How would your family survive financially if you weren’t around or able to work? While no–one likes to think about being unable to take care of their loved ones, it’s important to plan for all eventualities. Securing your family’s financial future, no matter what happens, is essential. Here’s how to start.
1. Get assurance through insurance
A recent Lifewise/NATSEM Underinsurance Report, revealed that 95 per cent of families aren’t adequately insured, which means if the breadwinner becomes ill or dies, they can be left to rely on government assistance. Making sure you are adequately insured is one of the smartest ways to provide for your family. Insurance doesn’t just give peace of mind: Appropriate life cover can protect your family’s financial security, giving them one less thing to worry about at a difficult time.
2. Do it sooner rather than later
Insurance isn’t just for people who have partners and children. If you are young, fit and single, insurance can pay for your care if you are injured, in an accident or become seriously ill.
Taking out life insurance when you are younger can also make good financial sense. Policy costs increase as you get older, so it might be possible to lock in more affordable rates when you’re young and healthy.
Plus, if you take a policy out when you are strong and in good health, it has to remain in place even if you become seriously ill and difficult to insure. So, unless you are wealthy and have the means to cover your family’s financial needs if you aren’t there, it makes sense to be adequately insured.
3. Unpick the policies
Understanding the different types of insurance, and which ones are right for your circumstances, is a great starting point:
Life Cover: Pays beneficiaries an agreed amount of money if the insured person dies.
Total and Permanent Disability cover or TPD: Helps pay the costs associated with care and debt repayments if you are permanently injured.
Trauma cover: Helps with the cost of treatment for a long–term illness or injury.
Income protection: Provides money to replace income if you can’t work because of an injury or illness.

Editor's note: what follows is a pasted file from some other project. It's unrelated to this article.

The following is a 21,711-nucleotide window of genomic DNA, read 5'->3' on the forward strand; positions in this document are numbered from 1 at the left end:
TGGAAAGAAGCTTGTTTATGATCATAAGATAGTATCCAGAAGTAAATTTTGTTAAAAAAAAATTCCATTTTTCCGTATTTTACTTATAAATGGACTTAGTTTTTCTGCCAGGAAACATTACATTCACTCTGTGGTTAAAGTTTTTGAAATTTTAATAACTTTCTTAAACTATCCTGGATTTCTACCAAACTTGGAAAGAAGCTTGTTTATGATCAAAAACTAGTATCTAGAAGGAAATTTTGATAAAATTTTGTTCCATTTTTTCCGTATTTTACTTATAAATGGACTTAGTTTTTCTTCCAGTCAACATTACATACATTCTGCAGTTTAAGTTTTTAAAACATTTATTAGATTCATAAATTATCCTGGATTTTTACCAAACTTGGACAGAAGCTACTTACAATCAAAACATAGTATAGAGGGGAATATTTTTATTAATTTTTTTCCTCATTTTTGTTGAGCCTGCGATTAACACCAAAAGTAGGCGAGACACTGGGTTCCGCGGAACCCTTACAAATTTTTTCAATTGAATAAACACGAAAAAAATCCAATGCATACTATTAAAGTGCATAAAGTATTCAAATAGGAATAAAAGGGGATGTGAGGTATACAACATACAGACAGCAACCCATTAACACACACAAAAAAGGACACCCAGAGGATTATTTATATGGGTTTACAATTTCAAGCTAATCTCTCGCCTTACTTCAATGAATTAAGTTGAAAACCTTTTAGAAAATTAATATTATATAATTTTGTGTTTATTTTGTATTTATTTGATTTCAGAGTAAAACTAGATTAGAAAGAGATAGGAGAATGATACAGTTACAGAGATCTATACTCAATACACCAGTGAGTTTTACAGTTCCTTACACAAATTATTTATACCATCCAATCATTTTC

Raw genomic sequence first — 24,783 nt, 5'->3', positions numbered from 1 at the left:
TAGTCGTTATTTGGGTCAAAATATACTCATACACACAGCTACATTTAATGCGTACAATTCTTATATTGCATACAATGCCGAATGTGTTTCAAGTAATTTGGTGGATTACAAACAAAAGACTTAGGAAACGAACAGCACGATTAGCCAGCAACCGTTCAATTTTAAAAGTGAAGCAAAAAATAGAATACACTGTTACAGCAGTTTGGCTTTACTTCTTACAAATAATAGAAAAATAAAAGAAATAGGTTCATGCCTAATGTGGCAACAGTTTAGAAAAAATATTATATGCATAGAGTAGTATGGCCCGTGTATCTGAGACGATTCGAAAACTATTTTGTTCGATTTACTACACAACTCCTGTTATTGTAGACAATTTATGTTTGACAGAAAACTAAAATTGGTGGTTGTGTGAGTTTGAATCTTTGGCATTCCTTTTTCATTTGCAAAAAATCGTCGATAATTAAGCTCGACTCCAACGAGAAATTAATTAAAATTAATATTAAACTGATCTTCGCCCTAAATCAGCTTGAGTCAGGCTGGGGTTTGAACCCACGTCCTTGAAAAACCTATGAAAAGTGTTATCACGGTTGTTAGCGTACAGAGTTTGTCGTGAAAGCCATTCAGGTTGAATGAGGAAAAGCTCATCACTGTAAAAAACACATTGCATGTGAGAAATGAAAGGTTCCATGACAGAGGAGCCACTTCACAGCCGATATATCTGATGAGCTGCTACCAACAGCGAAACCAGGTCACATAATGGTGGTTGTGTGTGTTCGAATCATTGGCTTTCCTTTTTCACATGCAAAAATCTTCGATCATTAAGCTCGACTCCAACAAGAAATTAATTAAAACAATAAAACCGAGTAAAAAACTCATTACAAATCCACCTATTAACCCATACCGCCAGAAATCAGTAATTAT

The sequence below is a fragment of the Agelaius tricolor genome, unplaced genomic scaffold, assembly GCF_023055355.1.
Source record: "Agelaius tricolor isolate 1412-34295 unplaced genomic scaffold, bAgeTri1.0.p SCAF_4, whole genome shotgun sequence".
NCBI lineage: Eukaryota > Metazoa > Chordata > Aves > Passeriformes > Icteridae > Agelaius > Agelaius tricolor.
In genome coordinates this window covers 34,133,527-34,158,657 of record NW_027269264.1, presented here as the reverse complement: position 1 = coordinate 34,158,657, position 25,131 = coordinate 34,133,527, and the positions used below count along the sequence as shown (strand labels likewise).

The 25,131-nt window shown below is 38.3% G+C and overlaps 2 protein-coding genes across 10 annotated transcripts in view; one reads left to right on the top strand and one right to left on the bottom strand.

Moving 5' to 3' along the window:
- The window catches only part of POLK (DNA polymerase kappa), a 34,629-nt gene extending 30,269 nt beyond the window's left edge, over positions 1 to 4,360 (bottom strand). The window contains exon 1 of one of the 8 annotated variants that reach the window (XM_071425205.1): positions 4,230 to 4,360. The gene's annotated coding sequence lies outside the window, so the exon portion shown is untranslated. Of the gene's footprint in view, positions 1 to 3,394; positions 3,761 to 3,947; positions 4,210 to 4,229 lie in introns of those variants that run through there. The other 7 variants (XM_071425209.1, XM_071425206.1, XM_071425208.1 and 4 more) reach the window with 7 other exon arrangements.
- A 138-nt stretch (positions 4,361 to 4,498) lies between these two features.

4. Count the cost
Now you know the different types, there are two things to consider when working out the level of cover you should take out:
a. How much can you afford?
There’s no point in getting into financial difficulties trying to pay high premiums. Work out your budget and how much you can divert into insurance. If you need help, contact your financial adviser.
b. How much money will you or your family need if you end up having to make an insurance claim?
List your crucial bills and financial commitments to give you an idea of how much your family will need to live comfortably. For example:
5. Tick the legal boxes
Finally, if your insurance policy has to be used, it’s important to smooth the process by making sure you have a current Will.
While you can use a lawyer to draw up your Will, the Public Trustee in each state also provides a Wills service. Fees vary from being free in Queensland to being based on a sliding scale depending on the capital of your estate in NSW.
The Public Trustee can also help you with arranging power of attorney, which can be just as important as having a current Will.
Power of Attorney means you give an attorney the legal authority to look after your financial affairs on your behalf if you are no longer able to do so, for example, if you are too ill or injured to make decisions. It means someone can still access your funds and activate your insurance policies to make sure money is released to provide for you and your family.
Basic cover – the facts
Industry research shows Australia, as a nation, is one of the most underinsured countries in the developed world, with 50 per cent of respondents underinsured by $100,000 for life insurance.
A Rice Warner Actuaries report shows life insurance cover within super is only 20 per cent of what’s needed, on average.
Only 4 per cent of families in Australia with dependents have adequate cover, according to research commissioned by the Financial Services Council (IFSA) in 2005
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